BY CHARLES LAITON
High Court judge Justice Nicholas Mathonsi has dismissed an application to rescind a judgment compelling Meikles to pay over $3,6 million owed to the Infrastructural Development Bank of Zimbabwe (IDBZ).
According to the court papers, in 2016 Meikles Limited consented to an order being made in IDBZ’s favour for the payment of the debt, but later Meikles said it realised it had a defence to offer in the claim, hence it wanted a rescission of the same judgment.
The listed conglomerate argued that government, which is indebted to Meikles, should settle the company’s debt to the IDBZ.
The government debt, which is in the region of $42 million, arose after it assumed all the debts of the Reserve Bank of Zimbabwe (RBZ), including one owed to Meikles after the central bank raided individual and corporate foreign currency accounts to finance the numerous farmer-support schemes the bank embarked on during the tenure of former governor Gideon Gono.
But the court said IDBZ was a distinct separate personality from the government of Zimbabwe in that it had a total of ten shareholders, including foreign companies like the Finnish Fund for Industrial Co-operation, the German Investment and Development Company, the Netherlands Development Finance Company and the European Investment Bank.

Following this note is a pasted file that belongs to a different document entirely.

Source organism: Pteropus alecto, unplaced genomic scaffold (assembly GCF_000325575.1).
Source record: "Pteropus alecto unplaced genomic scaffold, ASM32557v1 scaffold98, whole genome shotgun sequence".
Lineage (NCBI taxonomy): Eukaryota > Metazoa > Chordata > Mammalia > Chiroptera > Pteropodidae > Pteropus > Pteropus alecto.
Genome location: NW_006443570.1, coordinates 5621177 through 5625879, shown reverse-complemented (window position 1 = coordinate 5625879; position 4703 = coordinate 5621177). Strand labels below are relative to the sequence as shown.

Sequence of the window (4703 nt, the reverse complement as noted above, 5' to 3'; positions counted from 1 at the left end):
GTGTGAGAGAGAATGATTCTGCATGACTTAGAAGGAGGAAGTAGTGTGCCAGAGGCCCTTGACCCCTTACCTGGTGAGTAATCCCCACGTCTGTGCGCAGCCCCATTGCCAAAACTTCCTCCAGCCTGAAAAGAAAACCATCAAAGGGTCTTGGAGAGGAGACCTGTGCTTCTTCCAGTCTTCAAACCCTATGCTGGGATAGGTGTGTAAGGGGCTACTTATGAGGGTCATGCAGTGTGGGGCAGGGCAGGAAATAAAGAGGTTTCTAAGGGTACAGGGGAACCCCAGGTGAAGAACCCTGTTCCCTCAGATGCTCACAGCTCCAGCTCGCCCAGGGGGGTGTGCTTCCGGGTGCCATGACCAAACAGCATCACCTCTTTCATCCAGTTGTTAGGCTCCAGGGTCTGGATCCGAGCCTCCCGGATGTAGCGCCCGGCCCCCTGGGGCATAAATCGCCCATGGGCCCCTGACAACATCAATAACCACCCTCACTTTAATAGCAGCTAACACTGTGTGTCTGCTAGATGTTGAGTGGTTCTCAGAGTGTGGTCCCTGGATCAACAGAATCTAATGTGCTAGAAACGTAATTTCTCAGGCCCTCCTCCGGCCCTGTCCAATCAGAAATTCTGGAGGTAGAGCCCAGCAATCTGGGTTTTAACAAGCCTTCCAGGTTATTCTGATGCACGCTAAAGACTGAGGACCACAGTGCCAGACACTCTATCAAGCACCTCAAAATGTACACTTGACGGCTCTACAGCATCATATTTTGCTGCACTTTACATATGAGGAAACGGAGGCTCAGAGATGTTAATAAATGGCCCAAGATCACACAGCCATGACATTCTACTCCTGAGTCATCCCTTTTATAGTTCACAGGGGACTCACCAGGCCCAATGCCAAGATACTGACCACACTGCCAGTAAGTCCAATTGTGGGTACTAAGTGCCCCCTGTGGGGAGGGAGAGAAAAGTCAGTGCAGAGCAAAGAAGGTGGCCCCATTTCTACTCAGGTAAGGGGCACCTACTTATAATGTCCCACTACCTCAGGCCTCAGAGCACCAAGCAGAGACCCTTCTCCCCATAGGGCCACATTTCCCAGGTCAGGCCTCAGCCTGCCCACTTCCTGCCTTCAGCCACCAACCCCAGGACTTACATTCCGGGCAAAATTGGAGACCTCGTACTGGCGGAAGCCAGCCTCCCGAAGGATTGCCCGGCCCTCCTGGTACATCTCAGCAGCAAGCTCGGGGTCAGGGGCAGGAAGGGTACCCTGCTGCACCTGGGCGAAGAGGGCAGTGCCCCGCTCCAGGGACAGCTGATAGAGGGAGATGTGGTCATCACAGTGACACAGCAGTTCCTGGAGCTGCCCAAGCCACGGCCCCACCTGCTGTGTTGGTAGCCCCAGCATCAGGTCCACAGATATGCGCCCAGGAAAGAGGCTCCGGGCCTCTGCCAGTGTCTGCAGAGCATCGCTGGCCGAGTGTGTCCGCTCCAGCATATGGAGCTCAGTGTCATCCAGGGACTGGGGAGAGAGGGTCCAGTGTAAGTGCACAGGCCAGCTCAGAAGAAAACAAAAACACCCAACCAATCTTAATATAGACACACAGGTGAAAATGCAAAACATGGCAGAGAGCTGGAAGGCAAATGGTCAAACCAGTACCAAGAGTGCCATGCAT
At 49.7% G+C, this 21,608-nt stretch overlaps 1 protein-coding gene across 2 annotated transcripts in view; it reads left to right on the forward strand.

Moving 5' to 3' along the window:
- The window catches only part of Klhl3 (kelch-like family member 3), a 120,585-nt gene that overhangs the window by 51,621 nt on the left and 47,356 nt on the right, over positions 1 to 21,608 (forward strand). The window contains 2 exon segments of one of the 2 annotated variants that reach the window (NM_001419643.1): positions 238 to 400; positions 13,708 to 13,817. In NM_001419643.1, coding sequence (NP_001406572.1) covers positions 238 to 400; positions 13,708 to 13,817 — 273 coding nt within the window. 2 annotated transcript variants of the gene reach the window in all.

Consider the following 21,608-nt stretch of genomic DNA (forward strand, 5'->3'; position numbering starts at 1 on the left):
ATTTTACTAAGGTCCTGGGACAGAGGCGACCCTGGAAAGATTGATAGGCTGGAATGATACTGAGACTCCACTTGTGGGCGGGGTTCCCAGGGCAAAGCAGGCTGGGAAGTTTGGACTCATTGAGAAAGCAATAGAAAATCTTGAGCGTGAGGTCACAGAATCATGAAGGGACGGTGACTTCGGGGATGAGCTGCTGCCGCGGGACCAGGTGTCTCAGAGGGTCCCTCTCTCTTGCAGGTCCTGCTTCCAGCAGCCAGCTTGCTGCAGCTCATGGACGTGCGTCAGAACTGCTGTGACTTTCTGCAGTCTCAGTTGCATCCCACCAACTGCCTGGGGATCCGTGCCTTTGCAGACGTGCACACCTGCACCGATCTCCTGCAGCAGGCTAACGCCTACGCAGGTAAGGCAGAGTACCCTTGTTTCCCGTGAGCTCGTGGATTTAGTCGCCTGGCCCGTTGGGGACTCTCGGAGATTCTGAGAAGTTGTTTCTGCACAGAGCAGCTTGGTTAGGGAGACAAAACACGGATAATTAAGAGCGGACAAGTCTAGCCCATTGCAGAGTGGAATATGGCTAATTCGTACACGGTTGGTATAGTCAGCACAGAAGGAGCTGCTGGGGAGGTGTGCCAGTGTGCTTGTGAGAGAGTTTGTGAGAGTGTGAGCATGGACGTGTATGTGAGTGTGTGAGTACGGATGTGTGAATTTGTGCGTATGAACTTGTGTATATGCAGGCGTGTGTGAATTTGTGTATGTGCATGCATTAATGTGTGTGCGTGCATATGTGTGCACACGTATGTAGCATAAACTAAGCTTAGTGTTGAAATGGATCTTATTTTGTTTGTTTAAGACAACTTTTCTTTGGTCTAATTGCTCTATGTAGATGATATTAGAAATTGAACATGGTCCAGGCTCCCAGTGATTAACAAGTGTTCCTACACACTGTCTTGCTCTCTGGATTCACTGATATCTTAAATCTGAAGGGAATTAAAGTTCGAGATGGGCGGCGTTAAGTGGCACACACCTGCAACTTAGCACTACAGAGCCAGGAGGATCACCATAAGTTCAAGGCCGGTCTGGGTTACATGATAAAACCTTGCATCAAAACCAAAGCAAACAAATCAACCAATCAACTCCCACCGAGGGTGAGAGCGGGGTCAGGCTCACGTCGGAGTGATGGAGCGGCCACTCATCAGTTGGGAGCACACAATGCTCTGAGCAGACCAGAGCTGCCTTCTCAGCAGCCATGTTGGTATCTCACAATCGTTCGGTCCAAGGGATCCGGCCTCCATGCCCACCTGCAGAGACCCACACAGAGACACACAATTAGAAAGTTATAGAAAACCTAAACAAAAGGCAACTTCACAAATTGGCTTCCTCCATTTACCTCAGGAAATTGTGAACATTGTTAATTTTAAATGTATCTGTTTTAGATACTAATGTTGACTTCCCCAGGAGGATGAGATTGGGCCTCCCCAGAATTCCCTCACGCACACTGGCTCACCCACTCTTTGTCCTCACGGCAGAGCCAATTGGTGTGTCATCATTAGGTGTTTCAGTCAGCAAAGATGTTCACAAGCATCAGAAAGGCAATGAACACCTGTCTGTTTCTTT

In his judgment, Justice Mathonsi castigated the conglomerate for its application, saying its proposed defence of indemnity “appears to be a pie in the sky”.
“Does the applicant have a leg to stand on regarding the indemnity argument as to motivate a rescission of the order? I think not,” he said.
“In my view, this is a case in which the applicant (Meikles) ought to have known that there was absolutely no merit in the application, even before the making of it.
“It is such a frivolous and, indeed, vexatious application as to amount to an abuse of process. This is particularly so, regard being heard that after consenting to judgment, the applicant only waited until the day of execution to engage in this misadventure, thereby frustrating the pursuit of a legitimate claim while buying time. The fruit of such a misadventure is an award of costs on an adverse scale. In the result, the application is dismissed with costs on a legal practitioner and client scale.”
“Therefore, by the time the applicant was issued in HC9880/15 and later consented to judgment, all the facts that it proposes to rely upon in its newly found defence already existed. They are facts which it reasonably was expected to be aware of, especially as the respondent is a statutory corporation. This is not a case in which I can exercise my discretion in favour of the applicant,” Justice Mathonsi said before dismissing Meikles’s matter.
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